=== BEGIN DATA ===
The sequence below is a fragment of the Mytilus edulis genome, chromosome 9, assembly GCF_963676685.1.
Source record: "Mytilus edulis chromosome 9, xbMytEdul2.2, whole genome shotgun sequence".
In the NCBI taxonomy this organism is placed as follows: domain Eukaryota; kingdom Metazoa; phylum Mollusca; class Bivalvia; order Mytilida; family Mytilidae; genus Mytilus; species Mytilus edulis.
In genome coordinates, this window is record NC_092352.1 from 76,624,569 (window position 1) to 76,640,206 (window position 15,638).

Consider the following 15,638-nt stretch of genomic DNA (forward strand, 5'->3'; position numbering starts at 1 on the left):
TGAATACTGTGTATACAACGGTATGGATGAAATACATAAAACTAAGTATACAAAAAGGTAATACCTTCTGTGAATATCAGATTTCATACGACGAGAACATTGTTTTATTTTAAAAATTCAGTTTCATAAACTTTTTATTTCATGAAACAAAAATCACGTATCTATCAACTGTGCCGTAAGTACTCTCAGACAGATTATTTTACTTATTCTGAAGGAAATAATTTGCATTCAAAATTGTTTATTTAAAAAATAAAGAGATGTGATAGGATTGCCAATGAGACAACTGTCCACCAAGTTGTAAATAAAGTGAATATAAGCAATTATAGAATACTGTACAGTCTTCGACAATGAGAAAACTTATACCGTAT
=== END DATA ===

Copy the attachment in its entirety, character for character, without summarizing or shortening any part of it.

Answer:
The sequence below is a fragment of the Mytilus edulis genome, chromosome 9, assembly GCF_963676685.1.
Source record: "Mytilus edulis chromosome 9, xbMytEdul2.2, whole genome shotgun sequence".
In the NCBI taxonomy this organism is placed as follows: domain Eukaryota; kingdom Metazoa; phylum Mollusca; class Bivalvia; order Mytilida; family Mytilidae; genus Mytilus; species Mytilus edulis.
In genome coordinates, this window is record NC_092352.1 from 76,624,569 (window position 1) to 76,640,206 (window position 15,638).

Consider the following 15,638-nt stretch of genomic DNA (forward strand, 5'->3'; position numbering starts at 1 on the left):
TGAATACTGTGTATACAACGGTATGGATGAAATACATAAAACTAAGTATACAAAAAGGTAATACCTTCTGTGAATATCAGATTTCATACGACGAGAACATTGTTTTATTTTAAAAATTCAGTTTCATAAACTTTTTATTTCATGAAACAAAAATCACGTATCTATCAACTGTGCCGTAAGTACTCTCAGACAGATTATTTTACTTATTCTGAAGGAAATAATTTGCATTCAAAATTGTTTATTTAAAAAATAAAGAGATGTGATAGGATTGCCAATGAGACAACTGTCCACCAAGTTGTAAATAAAGTGAATATAAGCAATTATAGAATACTGTACAGTCTTCGACAATGAGAAAACTTATACCGTAT